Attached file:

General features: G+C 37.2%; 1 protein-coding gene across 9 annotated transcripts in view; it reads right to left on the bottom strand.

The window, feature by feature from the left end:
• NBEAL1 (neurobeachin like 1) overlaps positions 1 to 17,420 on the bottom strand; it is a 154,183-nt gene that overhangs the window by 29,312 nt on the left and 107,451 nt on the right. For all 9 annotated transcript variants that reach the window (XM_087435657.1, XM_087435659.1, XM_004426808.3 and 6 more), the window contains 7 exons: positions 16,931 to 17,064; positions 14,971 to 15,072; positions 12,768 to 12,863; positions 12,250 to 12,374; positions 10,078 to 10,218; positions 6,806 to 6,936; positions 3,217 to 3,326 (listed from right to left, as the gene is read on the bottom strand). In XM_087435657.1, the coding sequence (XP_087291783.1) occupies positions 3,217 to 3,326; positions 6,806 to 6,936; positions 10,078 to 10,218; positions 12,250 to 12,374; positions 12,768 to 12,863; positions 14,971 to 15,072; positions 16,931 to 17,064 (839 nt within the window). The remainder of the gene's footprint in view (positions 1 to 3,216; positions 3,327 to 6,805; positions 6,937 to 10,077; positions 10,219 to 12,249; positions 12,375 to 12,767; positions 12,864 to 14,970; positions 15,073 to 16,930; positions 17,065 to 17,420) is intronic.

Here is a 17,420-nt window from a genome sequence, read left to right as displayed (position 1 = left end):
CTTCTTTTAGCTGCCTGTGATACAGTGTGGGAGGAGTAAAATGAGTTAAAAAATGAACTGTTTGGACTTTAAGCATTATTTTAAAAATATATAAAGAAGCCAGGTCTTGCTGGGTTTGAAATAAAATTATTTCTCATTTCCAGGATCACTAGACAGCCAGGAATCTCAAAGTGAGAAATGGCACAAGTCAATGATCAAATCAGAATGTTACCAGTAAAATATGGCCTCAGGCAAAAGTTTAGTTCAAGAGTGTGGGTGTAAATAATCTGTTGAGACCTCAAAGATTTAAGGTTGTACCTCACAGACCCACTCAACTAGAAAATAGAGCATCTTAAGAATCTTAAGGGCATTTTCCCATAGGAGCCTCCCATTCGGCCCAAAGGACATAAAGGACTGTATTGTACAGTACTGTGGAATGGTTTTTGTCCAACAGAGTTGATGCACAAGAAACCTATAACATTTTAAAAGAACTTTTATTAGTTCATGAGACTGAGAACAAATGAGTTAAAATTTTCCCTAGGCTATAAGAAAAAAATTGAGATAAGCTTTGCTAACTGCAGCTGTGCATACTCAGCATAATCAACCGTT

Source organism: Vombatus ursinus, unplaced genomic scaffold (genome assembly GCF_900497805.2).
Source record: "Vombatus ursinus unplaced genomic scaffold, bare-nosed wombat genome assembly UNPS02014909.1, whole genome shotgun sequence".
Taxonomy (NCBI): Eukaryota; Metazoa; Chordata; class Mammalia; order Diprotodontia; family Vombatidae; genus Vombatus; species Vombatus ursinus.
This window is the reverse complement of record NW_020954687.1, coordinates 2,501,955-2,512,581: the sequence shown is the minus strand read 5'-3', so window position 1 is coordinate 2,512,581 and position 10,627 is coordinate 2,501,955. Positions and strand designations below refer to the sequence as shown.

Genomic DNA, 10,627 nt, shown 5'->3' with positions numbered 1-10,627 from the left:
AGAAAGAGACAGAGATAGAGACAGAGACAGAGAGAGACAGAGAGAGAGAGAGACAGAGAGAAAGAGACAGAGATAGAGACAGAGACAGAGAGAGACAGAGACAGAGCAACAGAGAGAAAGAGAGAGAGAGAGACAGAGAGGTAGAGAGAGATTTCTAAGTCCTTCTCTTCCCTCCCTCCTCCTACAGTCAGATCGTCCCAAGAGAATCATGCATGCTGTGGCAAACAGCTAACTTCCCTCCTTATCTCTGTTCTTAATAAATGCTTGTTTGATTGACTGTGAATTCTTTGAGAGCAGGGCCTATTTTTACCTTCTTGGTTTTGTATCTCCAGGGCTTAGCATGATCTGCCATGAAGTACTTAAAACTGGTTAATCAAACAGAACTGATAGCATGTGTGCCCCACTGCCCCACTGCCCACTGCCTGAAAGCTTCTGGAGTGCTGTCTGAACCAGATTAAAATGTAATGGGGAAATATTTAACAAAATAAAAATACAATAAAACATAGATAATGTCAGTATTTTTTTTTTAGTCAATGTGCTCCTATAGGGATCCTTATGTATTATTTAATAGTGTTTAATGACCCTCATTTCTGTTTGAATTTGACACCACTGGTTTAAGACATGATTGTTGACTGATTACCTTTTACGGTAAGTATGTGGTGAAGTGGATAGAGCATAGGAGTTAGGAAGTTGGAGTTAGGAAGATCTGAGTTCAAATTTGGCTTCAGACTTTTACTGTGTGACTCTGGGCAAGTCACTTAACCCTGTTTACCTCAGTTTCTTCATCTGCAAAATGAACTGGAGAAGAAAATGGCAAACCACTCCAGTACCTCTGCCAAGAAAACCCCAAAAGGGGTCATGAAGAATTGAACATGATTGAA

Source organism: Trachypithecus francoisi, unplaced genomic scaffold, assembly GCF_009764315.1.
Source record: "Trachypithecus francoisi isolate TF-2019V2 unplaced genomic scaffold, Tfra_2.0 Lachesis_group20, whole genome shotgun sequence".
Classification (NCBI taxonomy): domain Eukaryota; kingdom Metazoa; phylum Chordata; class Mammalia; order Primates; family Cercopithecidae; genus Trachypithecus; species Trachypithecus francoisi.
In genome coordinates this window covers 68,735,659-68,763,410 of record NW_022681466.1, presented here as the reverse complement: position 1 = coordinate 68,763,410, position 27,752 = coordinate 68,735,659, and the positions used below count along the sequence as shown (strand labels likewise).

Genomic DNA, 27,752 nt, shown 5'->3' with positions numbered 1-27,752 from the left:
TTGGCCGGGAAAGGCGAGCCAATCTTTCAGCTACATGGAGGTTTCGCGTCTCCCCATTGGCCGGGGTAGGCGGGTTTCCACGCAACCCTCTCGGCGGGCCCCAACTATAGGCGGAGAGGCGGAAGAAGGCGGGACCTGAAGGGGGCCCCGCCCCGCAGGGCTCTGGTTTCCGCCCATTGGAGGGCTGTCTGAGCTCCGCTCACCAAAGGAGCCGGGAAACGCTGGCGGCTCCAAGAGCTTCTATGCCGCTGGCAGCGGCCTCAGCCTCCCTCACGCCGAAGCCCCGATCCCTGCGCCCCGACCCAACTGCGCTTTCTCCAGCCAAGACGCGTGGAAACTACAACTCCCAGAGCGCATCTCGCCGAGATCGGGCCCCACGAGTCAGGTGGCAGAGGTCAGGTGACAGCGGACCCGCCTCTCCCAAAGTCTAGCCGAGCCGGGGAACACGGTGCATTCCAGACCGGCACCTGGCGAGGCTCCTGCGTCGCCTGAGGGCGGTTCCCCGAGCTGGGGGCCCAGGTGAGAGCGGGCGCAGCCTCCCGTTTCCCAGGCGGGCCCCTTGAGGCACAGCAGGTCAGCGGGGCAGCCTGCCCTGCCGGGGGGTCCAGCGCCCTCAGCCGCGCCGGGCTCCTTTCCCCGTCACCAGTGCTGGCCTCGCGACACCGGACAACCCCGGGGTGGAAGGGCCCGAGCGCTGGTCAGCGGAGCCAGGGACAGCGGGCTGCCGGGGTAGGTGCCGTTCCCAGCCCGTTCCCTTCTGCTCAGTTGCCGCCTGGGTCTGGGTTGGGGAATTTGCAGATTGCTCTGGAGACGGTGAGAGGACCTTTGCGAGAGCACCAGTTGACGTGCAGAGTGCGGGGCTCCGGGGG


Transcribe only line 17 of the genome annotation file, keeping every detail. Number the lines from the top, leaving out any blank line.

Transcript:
TTGGCCGGGAAAGGCGAGCCAATCTTTCAGCTACATGGAGGTTTCGCGTCTCCCCATTGGCCGGGGTAGGCGGGTTTCCACGCAACCCTCTCGGCGGGCCCCAACTATAGGCGGAGAGGCGGAAGAAGGCGGGACCTGAAGGGGGCCCCGCCCCGCAGGGCTCTGGTTTCCGCCCATTGGAGGGCTGTCTGAGCTCCGCTCACCAAAGGAGCCGGGAAACGCTGGCGGCTCCAAGAGCTTCTATGCCGCTGGCAGCGGCCTCAGCCTCCCTCACGCCGAAGCCCCGATCCCTGCGCCCCGACCCAACTGCGCTTTCTCCAGCCAAGACGCGTGGAAACTACAACTCCCAGAGCGCATCTCGCCGAGATCGGGCCCCACGAGTCAGGTGGCAGAGGTCAGGTGACAGCGGACCCGCCTCTCCCAAAGTCTAGCCGAGCCGGGGAACACGGTGCATTCCAGACCGGCACCTGGCGAGGCTCCTGCGTCGCCTGAGGGCGGTTCCCCGAGCTGGGGGCCCAGGTGAGAGCGGGCGCAGCCTCCCGTTTCCCAGGCGGGCCCCTTGAGGCACAGCAGGTCAGCGGGGCAGCCTGCCCTGCCGGGGGGTCCAGCGCCCTCAGCCGCGCCGGGCTCCTTTCCCCGTCACCAGTGCTGGCCTCGCGACACCGGACAACCCCGGGGTGGAAGGGCCCGAGCGCTGGTCAGCGGAGCCAGGGACAGCGGGCTGCCGGGGTAGGTGCCGTTCCCAGCCCGTTCCCTTCTGCTCAGTTGCCGCCTGGGTCTGGGTTGGGGAATTTGCAGATTGCTCTGGAGACGGTGAGAGGACCTTTGCGAGAGCACCAGTTGACGTGCAGAGTGCGGGGCTCCGGGGG